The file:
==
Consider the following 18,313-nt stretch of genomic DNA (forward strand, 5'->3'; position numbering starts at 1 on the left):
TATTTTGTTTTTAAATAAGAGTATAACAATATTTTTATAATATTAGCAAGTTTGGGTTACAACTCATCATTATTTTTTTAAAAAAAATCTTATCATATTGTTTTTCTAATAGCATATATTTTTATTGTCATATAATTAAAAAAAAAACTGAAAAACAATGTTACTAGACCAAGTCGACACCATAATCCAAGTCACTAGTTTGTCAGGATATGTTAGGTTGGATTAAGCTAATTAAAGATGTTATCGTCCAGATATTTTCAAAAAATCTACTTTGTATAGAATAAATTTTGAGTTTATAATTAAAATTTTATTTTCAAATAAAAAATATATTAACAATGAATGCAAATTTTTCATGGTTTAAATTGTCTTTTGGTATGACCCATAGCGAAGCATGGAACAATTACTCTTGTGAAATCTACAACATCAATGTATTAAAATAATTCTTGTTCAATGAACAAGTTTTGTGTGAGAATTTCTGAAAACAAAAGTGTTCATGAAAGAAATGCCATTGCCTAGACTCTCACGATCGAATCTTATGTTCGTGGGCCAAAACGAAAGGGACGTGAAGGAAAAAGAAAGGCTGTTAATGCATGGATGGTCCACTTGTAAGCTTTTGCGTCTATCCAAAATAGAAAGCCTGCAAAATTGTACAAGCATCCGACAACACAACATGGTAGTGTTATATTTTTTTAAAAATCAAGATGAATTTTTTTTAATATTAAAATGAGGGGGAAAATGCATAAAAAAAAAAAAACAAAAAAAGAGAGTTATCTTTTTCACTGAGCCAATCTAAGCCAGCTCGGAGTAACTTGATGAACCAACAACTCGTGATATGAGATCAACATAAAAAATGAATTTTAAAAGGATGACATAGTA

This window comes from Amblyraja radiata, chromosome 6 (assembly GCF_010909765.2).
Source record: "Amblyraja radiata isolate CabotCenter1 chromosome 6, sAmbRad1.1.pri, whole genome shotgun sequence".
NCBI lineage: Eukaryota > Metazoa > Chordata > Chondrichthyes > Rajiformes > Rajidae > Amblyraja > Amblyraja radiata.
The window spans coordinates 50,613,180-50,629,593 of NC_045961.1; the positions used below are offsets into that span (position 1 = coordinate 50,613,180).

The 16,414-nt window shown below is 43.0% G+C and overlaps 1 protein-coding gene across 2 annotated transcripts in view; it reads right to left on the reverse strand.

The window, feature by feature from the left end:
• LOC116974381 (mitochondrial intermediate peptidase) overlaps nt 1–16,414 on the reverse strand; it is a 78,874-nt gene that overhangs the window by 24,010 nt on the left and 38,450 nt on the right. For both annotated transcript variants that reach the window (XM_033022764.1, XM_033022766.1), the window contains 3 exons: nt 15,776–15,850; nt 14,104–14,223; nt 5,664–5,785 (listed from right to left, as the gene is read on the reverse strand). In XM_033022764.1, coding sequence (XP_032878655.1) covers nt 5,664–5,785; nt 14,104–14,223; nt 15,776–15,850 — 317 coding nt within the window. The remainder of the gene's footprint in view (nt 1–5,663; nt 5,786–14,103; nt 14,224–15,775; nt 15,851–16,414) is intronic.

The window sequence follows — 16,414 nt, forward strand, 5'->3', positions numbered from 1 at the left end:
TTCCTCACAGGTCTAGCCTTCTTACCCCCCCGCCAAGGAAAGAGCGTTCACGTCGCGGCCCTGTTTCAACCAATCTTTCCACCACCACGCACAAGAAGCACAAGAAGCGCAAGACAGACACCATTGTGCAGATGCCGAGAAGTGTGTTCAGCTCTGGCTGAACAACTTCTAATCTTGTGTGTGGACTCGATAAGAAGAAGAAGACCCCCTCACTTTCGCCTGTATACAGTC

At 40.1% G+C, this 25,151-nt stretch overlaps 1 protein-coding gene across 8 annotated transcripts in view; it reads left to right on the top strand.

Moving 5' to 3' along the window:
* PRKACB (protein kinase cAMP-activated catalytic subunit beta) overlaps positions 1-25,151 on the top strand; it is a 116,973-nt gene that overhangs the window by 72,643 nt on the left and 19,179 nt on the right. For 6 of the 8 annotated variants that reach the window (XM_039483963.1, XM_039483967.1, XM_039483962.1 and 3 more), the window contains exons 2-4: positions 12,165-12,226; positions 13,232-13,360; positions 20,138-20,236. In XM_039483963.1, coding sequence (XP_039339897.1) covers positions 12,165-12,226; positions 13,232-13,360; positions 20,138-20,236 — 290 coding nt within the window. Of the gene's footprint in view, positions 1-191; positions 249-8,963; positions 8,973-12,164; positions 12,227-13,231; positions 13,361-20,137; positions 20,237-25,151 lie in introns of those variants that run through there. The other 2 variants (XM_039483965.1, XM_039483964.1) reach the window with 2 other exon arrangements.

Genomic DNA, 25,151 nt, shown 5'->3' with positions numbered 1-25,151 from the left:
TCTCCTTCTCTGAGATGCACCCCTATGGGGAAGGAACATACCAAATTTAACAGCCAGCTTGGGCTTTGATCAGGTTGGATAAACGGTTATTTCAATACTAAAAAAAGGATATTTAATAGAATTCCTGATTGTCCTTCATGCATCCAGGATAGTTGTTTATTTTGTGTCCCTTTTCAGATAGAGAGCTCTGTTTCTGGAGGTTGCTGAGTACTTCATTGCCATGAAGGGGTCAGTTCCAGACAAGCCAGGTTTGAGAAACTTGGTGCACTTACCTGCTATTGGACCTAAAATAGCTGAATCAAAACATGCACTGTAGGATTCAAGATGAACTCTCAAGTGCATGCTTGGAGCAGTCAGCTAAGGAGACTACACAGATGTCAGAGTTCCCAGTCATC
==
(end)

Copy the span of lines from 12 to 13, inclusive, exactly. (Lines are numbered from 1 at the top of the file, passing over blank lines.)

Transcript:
At 40.1% G+C, this 25,151-nt stretch overlaps 1 protein-coding gene across 8 annotated transcripts in view; it reads left to right on the top strand.

Moving 5' to 3' along the window: